The Effects of a Health Promotion Program on Rural, West Virginia Adults

Amy E. Spurrier, Catherine Suttle, Linda Matheson, Ann Baker-Watson
2018 Family & Community Health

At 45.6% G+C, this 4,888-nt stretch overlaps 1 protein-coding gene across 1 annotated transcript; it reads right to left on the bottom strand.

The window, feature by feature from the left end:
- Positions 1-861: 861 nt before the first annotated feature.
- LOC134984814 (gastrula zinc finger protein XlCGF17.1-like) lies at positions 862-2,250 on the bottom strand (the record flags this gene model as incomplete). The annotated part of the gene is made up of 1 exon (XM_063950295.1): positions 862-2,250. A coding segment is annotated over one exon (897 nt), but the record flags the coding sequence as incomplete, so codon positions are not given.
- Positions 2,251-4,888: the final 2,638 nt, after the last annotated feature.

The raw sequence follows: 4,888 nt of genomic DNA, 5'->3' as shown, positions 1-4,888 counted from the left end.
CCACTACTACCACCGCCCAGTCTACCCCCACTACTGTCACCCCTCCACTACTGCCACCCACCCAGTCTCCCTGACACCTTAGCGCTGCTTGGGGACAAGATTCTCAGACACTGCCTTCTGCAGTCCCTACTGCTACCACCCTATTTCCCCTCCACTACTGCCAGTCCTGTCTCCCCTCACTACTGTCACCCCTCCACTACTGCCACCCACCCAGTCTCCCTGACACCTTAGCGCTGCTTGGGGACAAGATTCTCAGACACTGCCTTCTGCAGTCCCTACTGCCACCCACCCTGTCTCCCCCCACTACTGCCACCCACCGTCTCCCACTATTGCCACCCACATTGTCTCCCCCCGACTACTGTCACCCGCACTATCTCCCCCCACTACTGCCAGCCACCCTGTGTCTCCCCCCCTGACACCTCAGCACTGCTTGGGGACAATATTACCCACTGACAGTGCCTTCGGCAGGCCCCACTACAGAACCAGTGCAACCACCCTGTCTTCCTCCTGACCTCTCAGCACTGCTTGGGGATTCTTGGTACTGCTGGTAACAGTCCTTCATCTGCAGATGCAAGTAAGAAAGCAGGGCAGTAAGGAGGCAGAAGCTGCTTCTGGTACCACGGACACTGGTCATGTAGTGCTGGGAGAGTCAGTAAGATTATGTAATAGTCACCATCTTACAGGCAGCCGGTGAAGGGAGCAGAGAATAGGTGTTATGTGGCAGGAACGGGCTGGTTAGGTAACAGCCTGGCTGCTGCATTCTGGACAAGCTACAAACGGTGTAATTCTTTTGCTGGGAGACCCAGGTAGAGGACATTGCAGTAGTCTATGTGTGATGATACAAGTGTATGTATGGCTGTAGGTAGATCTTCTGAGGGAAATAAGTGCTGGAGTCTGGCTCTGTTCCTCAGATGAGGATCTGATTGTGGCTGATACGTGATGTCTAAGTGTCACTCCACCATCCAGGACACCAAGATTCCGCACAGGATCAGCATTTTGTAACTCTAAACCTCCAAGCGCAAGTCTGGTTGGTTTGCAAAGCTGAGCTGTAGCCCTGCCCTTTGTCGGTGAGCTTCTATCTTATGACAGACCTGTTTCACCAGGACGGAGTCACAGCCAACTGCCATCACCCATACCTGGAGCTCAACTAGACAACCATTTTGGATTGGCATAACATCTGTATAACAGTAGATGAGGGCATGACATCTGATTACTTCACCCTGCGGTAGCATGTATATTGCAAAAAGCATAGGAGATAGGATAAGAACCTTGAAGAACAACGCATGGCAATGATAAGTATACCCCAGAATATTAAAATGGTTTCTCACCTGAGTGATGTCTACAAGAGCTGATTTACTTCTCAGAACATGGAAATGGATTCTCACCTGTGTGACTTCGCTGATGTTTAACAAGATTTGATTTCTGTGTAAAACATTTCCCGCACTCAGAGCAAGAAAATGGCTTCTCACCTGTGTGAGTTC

This health promotion project is a 12-week program for adults in a rural West Virginia community with a BMI of 25 or greater. The goals of this project was to facilitate learning through modules focusing on activity and nutrition, increase knowledge of healthy activity and nutrition, and improve weight and BMI. Each 12-week session provided evidenced-based information regarding obesity, physical activity, and nutrition. Participants completed pre-and post-program and one-month follow-up